6. Heaven On Earth

I’m from Mauritius, so I haven’t encountered misconceptions that often since people have generally never heard of it. However, from time-to-time I get, “Ah, I know that place, Mauritania, right?” Wrong. Two completely different countries. Also, once they learn that Mauritius is part of Africa, many expect low human development, poor healthcare, poor governance, etc. We’re pretty damn OK in all of those areas, with free healthcare and education, along with a relatively peaceful political history and high HDI. Despite all, I love bringing up my country in conversations, just as I’d love to learn about someone else’s country, and never get tired of talking about Mauritius.

5. Send Me To The Congo

I’m from Congo-Kinshasa (AKA the unDemocratic Republic of Congo, DRC, whatever) and I don’t understand why most Americans have this weird tendency of calling my country “the Congo”. It makes NO sense. There are two countries called Congo. We’ve never been the same country. We were separately colonized, and no, I don’t know Jean-Pierre from Brazzaville. Depending on which one you’re from, you’ll simply call it ‘Congo’ until you need to clarify. Why “THE”? Like there’s only one? The only time ‘The Congo’ makes sense to me is when referring to the river that divides our two countries.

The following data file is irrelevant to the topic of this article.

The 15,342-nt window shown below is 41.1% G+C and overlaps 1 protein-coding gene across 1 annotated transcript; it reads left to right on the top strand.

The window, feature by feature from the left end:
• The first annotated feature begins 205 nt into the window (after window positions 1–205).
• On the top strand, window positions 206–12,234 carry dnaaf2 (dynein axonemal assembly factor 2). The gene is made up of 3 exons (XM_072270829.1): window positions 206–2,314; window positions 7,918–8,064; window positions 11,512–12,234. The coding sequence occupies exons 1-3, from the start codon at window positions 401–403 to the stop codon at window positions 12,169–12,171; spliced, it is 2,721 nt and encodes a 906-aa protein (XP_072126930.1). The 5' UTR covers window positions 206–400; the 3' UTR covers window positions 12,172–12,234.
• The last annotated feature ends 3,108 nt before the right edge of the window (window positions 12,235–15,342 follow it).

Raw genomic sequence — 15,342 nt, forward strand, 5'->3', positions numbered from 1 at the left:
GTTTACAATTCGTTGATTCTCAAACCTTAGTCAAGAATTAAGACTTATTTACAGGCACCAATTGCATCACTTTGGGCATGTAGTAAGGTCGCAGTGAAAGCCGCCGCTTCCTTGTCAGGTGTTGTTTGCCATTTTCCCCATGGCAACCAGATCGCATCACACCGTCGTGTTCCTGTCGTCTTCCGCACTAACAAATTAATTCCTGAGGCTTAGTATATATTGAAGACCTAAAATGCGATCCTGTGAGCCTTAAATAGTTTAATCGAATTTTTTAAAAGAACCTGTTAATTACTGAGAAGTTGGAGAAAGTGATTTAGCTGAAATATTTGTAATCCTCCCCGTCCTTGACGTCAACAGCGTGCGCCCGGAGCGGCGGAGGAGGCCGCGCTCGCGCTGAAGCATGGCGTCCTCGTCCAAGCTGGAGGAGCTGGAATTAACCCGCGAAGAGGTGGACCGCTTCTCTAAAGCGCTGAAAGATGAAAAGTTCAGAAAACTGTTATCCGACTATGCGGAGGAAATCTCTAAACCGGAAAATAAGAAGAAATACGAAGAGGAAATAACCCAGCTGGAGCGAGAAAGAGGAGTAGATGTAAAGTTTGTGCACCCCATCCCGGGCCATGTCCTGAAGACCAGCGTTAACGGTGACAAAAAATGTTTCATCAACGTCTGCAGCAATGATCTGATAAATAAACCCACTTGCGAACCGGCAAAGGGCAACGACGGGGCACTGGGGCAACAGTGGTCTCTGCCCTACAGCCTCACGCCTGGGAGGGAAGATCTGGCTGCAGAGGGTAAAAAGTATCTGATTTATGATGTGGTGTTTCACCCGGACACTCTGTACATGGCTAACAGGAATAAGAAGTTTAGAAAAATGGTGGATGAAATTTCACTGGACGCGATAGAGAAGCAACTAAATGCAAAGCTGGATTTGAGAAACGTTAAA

aima9hat

4. Get With The Times

For some reason when you tell someone you are African, they automatically assume you are Nigerian.

From my country, Sudan, it is assumed I am Muslim and that I am non-conformist for not wearing a hijab. I am not a Muslim.

Another assumption is that all Sudanese are living in poverty and have tribal markings all over their bodies. It amuses me that people have failed to realize it is 2018 all over the world and primitive ways of life only exist for a small number of people.

jaywak1989

3. Tomato, Not Tomahto

Me: “I’m Gabonese.” American: “You mean Guayanese.” No, you idiot, I mean what I said. I know where I’m from. You would be surprised how many times this has happened.

Siebzhen

2. Not Dancing In The Rain

South African here. Yes, we do have large developed cities. Yes, we do have internet. No, we do not hunt for our food, and no, we are not all poor Khoisan farmers who wear small pieces of cloth around our privates and do rain dances.

mr_moo6

1. Weird Pronunciation, Eh?

I’m from Kenya. Oh, cool, did you say Canada? It’s so cool.

I usually point out helpfully that it’s in East Africa. The biggest misconception is about technology adaptation. Home and business phones were expensive and labor-intensive, hence mobile technology leap-frogged them and has been widely received. Mobile money payment started in Kenya a service called M-Pesa.

Msaniifu